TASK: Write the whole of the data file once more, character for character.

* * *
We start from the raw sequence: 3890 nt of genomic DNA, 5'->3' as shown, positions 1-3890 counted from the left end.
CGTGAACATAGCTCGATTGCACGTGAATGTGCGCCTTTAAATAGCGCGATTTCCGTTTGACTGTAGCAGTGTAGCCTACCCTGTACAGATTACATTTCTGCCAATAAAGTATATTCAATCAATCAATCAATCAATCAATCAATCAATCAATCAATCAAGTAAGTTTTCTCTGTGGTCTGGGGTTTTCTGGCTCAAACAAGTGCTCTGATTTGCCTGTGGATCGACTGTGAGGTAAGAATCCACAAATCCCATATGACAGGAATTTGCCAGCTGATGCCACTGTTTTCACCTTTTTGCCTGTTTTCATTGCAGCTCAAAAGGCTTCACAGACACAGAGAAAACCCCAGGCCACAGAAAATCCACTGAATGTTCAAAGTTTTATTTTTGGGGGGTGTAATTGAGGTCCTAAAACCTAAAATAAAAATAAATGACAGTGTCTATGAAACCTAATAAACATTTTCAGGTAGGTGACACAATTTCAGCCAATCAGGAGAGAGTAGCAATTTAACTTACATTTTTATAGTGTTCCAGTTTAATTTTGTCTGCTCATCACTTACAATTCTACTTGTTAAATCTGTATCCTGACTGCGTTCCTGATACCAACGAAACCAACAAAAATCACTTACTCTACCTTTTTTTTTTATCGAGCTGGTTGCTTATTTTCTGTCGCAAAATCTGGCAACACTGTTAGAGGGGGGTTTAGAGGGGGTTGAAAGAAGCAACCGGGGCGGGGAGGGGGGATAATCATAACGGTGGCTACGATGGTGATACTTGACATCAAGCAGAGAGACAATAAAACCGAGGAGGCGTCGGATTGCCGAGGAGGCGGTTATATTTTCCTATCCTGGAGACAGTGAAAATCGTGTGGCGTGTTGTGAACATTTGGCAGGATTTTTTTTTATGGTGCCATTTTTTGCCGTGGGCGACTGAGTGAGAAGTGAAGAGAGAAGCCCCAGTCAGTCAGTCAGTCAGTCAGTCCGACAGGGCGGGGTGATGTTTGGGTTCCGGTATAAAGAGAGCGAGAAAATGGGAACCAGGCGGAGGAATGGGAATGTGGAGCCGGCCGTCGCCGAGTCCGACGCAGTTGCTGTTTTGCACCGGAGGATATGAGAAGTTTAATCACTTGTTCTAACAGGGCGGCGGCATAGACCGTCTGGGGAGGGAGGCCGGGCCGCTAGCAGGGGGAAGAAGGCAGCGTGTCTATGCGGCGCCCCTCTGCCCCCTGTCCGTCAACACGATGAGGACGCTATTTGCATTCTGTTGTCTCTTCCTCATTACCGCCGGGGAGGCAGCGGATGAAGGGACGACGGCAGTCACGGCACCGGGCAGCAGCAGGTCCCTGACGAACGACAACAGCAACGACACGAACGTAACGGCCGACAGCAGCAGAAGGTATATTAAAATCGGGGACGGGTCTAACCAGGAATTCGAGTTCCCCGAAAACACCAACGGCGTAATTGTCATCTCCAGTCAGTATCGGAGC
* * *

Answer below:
We start from the raw sequence: 3890 nt of genomic DNA, 5'->3' as shown, positions 1-3890 counted from the left end.
CGTGAACATAGCTCGATTGCACGTGAATGTGCGCCTTTAAATAGCGCGATTTCCGTTTGACTGTAGCAGTGTAGCCTACCCTGTACAGATTACATTTCTGCCAATAAAGTATATTCAATCAATCAATCAATCAATCAATCAATCAATCAATCAATCAAGTAAGTTTTCTCTGTGGTCTGGGGTTTTCTGGCTCAAACAAGTGCTCTGATTTGCCTGTGGATCGACTGTGAGGTAAGAATCCACAAATCCCATATGACAGGAATTTGCCAGCTGATGCCACTGTTTTCACCTTTTTGCCTGTTTTCATTGCAGCTCAAAAGGCTTCACAGACACAGAGAAAACCCCAGGCCACAGAAAATCCACTGAATGTTCAAAGTTTTATTTTTGGGGGGTGTAATTGAGGTCCTAAAACCTAAAATAAAAATAAATGACAGTGTCTATGAAACCTAATAAACATTTTCAGGTAGGTGACACAATTTCAGCCAATCAGGAGAGAGTAGCAATTTAACTTACATTTTTATAGTGTTCCAGTTTAATTTTGTCTGCTCATCACTTACAATTCTACTTGTTAAATCTGTATCCTGACTGCGTTCCTGATACCAACGAAACCAACAAAAATCACTTACTCTACCTTTTTTTTTTATCGAGCTGGTTGCTTATTTTCTGTCGCAAAATCTGGCAACACTGTTAGAGGGGGGTTTAGAGGGGGTTGAAAGAAGCAACCGGGGCGGGGAGGGGGGATAATCATAACGGTGGCTACGATGGTGATACTTGACATCAAGCAGAGAGACAATAAAACCGAGGAGGCGTCGGATTGCCGAGGAGGCGGTTATATTTTCCTATCCTGGAGACAGTGAAAATCGTGTGGCGTGTTGTGAACATTTGGCAGGATTTTTTTTTATGGTGCCATTTTTTGCCGTGGGCGACTGAGTGAGAAGTGAAGAGAGAAGCCCCAGTCAGTCAGTCAGTCAGTCAGTCCGACAGGGCGGGGTGATGTTTGGGTTCCGGTATAAAGAGAGCGAGAAAATGGGAACCAGGCGGAGGAATGGGAATGTGGAGCCGGCCGTCGCCGAGTCCGACGCAGTTGCTGTTTTGCACCGGAGGATATGAGAAGTTTAATCACTTGTTCTAACAGGGCGGCGGCATAGACCGTCTGGGGAGGGAGGCCGGGCCGCTAGCAGGGGGAAGAAGGCAGCGTGTCTATGCGGCGCCCCTCTGCCCCCTGTCCGTCAACACGATGAGGACGCTATTTGCATTCTGTTGTCTCTTCCTCATTACCGCCGGGGAGGCAGCGGATGAAGGGACGACGGCAGTCACGGCACCGGGCAGCAGCAGGTCCCTGACGAACGACAACAGCAACGACACGAACGTAACGGCCGACAGCAGCAGAAGGTATATTAAAATCGGGGACGGGTCTAACCAGGAATTCGAGTTCCCCGAAAACACCAACGGCGTAATTGTCATCTCCAGTCAGTATCGGAGC